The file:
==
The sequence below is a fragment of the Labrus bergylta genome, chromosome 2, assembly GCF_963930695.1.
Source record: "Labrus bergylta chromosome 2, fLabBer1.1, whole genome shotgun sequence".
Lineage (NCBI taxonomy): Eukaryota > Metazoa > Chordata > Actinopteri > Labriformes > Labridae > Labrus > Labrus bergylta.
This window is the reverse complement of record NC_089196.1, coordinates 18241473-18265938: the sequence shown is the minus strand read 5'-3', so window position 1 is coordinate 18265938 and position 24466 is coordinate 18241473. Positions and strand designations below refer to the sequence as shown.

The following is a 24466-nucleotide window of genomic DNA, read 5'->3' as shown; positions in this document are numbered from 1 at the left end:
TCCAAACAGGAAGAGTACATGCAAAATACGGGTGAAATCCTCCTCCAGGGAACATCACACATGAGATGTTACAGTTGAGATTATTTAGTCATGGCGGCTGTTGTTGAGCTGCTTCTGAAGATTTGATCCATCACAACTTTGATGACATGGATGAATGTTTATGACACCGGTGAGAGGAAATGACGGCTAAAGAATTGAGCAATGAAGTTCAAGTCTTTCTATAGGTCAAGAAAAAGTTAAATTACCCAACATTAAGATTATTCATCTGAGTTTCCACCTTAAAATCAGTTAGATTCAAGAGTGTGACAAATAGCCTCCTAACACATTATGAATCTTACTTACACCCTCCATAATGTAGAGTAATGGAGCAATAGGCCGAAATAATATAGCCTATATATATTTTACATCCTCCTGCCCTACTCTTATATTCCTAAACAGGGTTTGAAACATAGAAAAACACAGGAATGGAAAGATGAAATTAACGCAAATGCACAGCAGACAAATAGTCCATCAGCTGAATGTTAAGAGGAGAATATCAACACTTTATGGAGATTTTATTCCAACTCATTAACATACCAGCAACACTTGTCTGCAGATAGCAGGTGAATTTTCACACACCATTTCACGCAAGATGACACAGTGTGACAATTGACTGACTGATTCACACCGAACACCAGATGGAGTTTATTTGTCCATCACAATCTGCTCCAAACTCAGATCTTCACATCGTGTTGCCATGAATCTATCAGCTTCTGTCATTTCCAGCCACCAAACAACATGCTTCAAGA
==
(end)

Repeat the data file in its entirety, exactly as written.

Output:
The sequence below is a fragment of the Labrus bergylta genome, chromosome 2, assembly GCF_963930695.1.
Source record: "Labrus bergylta chromosome 2, fLabBer1.1, whole genome shotgun sequence".
Lineage (NCBI taxonomy): Eukaryota > Metazoa > Chordata > Actinopteri > Labriformes > Labridae > Labrus > Labrus bergylta.
This window is the reverse complement of record NC_089196.1, coordinates 18241473-18265938: the sequence shown is the minus strand read 5'-3', so window position 1 is coordinate 18265938 and position 24466 is coordinate 18241473. Positions and strand designations below refer to the sequence as shown.

The following is a 24466-nucleotide window of genomic DNA, read 5'->3' as shown; positions in this document are numbered from 1 at the left end:
TCCAAACAGGAAGAGTACATGCAAAATACGGGTGAAATCCTCCTCCAGGGAACATCACACATGAGATGTTACAGTTGAGATTATTTAGTCATGGCGGCTGTTGTTGAGCTGCTTCTGAAGATTTGATCCATCACAACTTTGATGACATGGATGAATGTTTATGACACCGGTGAGAGGAAATGACGGCTAAAGAATTGAGCAATGAAGTTCAAGTCTTTCTATAGGTCAAGAAAAAGTTAAATTACCCAACATTAAGATTATTCATCTGAGTTTCCACCTTAAAATCAGTTAGATTCAAGAGTGTGACAAATAGCCTCCTAACACATTATGAATCTTACTTACACCCTCCATAATGTAGAGTAATGGAGCAATAGGCCGAAATAATATAGCCTATATATATTTTACATCCTCCTGCCCTACTCTTATATTCCTAAACAGGGTTTGAAACATAGAAAAACACAGGAATGGAAAGATGAAATTAACGCAAATGCACAGCAGACAAATAGTCCATCAGCTGAATGTTAAGAGGAGAATATCAACACTTTATGGAGATTTTATTCCAACTCATTAACATACCAGCAACACTTGTCTGCAGATAGCAGGTGAATTTTCACACACCATTTCACGCAAGATGACACAGTGTGACAATTGACTGACTGATTCACACCGAACACCAGATGGAGTTTATTTGTCCATCACAATCTGCTCCAAACTCAGATCTTCACATCGTGTTGCCATGAATCTATCAGCTTCTGTCATTTCCAGCCACCAAACAACATGCTTCAAGA